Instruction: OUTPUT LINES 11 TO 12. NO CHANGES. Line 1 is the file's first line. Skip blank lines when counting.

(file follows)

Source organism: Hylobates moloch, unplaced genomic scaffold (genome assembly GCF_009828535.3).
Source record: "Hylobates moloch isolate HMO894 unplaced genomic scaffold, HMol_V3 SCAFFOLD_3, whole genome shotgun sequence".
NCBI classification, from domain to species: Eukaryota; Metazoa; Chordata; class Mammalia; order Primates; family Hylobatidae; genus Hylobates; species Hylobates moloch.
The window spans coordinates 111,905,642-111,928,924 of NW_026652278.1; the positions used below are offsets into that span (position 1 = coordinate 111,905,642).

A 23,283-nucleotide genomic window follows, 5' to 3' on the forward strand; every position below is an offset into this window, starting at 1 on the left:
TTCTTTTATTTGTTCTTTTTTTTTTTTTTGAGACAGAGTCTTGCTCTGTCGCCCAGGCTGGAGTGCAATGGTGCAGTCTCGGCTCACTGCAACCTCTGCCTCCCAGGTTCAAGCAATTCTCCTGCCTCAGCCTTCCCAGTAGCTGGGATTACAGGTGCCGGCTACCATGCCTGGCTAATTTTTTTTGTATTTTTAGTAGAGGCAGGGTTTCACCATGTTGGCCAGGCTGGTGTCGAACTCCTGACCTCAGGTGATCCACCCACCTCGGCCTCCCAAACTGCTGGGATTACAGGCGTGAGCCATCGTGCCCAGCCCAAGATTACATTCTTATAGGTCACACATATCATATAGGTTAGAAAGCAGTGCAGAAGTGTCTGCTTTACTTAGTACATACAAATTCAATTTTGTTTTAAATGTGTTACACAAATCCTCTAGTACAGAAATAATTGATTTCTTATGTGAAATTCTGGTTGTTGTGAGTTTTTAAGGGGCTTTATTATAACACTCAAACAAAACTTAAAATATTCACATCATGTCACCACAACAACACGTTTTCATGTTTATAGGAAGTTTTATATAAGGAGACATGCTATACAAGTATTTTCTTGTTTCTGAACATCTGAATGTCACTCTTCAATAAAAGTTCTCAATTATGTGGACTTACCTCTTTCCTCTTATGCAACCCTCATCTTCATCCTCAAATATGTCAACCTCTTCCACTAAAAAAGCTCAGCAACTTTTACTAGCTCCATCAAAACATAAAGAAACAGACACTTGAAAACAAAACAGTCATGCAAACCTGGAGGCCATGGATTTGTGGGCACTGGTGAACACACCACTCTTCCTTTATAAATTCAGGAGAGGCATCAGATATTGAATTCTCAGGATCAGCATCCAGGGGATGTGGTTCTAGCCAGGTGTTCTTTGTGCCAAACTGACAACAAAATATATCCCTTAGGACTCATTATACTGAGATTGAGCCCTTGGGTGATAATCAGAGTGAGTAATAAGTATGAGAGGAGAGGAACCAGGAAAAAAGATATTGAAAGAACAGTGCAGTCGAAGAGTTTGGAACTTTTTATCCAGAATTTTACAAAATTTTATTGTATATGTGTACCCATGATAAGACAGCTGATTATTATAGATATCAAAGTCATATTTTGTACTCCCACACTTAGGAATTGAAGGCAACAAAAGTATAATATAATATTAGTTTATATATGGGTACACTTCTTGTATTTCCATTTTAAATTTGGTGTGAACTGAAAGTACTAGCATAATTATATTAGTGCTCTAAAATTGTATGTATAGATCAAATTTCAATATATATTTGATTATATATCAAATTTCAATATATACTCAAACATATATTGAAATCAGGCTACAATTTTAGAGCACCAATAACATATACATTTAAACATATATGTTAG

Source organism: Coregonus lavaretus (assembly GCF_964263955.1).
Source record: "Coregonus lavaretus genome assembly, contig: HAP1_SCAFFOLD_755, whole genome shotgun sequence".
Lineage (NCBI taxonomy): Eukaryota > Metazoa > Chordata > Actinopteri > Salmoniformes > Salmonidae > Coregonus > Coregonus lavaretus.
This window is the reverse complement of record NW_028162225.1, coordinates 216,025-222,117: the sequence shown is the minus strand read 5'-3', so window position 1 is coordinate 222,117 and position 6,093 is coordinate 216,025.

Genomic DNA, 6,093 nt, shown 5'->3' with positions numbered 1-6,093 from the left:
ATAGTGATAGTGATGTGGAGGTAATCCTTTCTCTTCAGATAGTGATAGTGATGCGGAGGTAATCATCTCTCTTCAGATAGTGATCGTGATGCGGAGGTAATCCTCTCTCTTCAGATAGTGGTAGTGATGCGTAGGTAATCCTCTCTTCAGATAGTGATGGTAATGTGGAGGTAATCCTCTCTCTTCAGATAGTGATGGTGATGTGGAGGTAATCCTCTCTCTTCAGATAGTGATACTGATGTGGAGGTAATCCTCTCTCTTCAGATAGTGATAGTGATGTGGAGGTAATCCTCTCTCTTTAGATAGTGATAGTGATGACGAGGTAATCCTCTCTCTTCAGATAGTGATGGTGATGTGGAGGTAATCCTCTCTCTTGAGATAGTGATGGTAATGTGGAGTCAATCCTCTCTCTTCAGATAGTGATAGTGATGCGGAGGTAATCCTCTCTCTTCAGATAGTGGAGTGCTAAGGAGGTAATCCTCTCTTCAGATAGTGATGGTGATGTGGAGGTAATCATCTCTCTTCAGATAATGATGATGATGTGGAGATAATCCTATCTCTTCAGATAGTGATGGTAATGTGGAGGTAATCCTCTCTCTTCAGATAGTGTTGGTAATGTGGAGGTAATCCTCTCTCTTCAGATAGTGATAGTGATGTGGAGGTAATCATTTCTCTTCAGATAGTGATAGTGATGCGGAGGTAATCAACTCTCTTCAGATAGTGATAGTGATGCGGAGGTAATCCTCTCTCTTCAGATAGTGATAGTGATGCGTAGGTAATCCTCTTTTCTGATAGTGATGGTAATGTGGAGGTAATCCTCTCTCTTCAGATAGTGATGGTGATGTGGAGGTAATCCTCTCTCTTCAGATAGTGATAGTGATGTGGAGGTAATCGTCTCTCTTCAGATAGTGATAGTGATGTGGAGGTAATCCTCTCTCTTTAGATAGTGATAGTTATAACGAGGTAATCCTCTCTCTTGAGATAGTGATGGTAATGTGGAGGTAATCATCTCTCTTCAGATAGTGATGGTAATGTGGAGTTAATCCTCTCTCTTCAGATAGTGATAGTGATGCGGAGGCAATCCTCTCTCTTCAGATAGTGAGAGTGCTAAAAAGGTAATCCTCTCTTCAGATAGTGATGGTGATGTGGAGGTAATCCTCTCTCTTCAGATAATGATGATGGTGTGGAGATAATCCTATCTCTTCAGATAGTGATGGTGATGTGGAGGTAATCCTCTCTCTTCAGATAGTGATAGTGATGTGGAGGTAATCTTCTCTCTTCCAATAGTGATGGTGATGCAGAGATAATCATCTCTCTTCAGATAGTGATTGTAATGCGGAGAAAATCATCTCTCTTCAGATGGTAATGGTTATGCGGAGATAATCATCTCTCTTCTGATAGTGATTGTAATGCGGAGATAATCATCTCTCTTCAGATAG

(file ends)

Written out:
Genomic DNA, 6,093 nt, shown 5'->3' with positions numbered 1-6,093 from the left:
ATAGTGATAGTGATGTGGAGGTAATCCTTTCTCTTCAGATAGTGATAGTGATGCGGAGGTAATCATCTCTCTTCAGATAGTGATCGTGATGCGGAGGTAATCCTCTCTCTTCAGATAGTGGTAGTGATGCGTAGGTAATCCTCTCTTCAGATAGTGATGGTAATGTGGAGGTAATCCTCTCTCTTCAGATAGTGATGGTGATGTGGAGGTAATCCTCTCTCTTCAGATAGTGATACTGATGTGGAGGTAATCCTCTCTCTTCAGATAGTGATAGTGATGTGGAGGTAATCCTCTCTCTTTAGATAGTGATAGTGATGACGAGGTAATCCTCTCTCTTCAGATAGTGATGGTGATGTGGAGGTAATCCTCTCTCTTGAGATAGTGATGGTAATGTGGAGTCAATCCTCTCTCTTCAGATAGTGATAGTGATGCGGAGGTAATCCTCTCTCTTCAGATAGTGGAGTGCTAAGGAGGTAATCCTCTCTTCAGATAGTGATGGTGATGTGGAGGTAATCATCTCTCTTCAGATAATGATGATGATGTGGAGATAATCCTATCTCTTCAGATAGTGATGGTAATGTGGAGGTAATCCTCTCTCTTCAGATAGTGTTGGTAATGTGGAGGTAATCCTCTCTCTTCAGATAGTGATAGTGATGTGGAGGTAATCATTTCTCTTCAGATAGTGATAGTGATGCGGAGGTAATCAACTCTCTTCAGATAGTGATAGTGATGCGGAGGTAATCCTCTCTCTTCAGATAGTGATAGTGATGCGTAGGTAATCCTCTTTTCTGATAGTGATGGTAATGTGGAGGTAATCCTCTCTCTTCAGATAGTGATGGTGATGTGGAGGTAATCCTCTCTCTTCAGATAGTGATAGTGATGTGGAGGTAATCGTCTCTCTTCAGATAGTGATAGTGATGTGGAGGTAATCCTCTCTCTTTAGATAGTGATAGTTATAACGAGGTAATCCTCTCTCTTGAGATAGTGATGGTAATGTGGAGGTAATCATCTCTCTTCAGATAGTGATGGTAATGTGGAGTTAATCCTCTCTCTTCAGATAGTGATAGTGATGCGGAGGCAATCCTCTCTCTTCAGATAGTGAGAGTGCTAAAAAGGTAATCCTCTCTTCAGATAGTGATGGTGATGTGGAGGTAATCCTCTCTCTTCAGATAATGATGATGGTGTGGAGATAATCCTATCTCTTCAGATAGTGATGGTGATGTGGAGGTAATCCTCTCTCTTCAGATAGTGATAGTGATGTGGAGGTAATCTTCTCTCTTCCAATAGTGATGGTGATGCAGAGATAATCATCTCTCTTCAGATAGTGATTGTAATGCGGAGAAAATCATCTCTCTTCAGATGGTAATGGTTATGCGGAGATAATCATCTCTCTTCTGATAGTGATTGTAATGCGGAGATAATCATCTCTCTTCAGATAG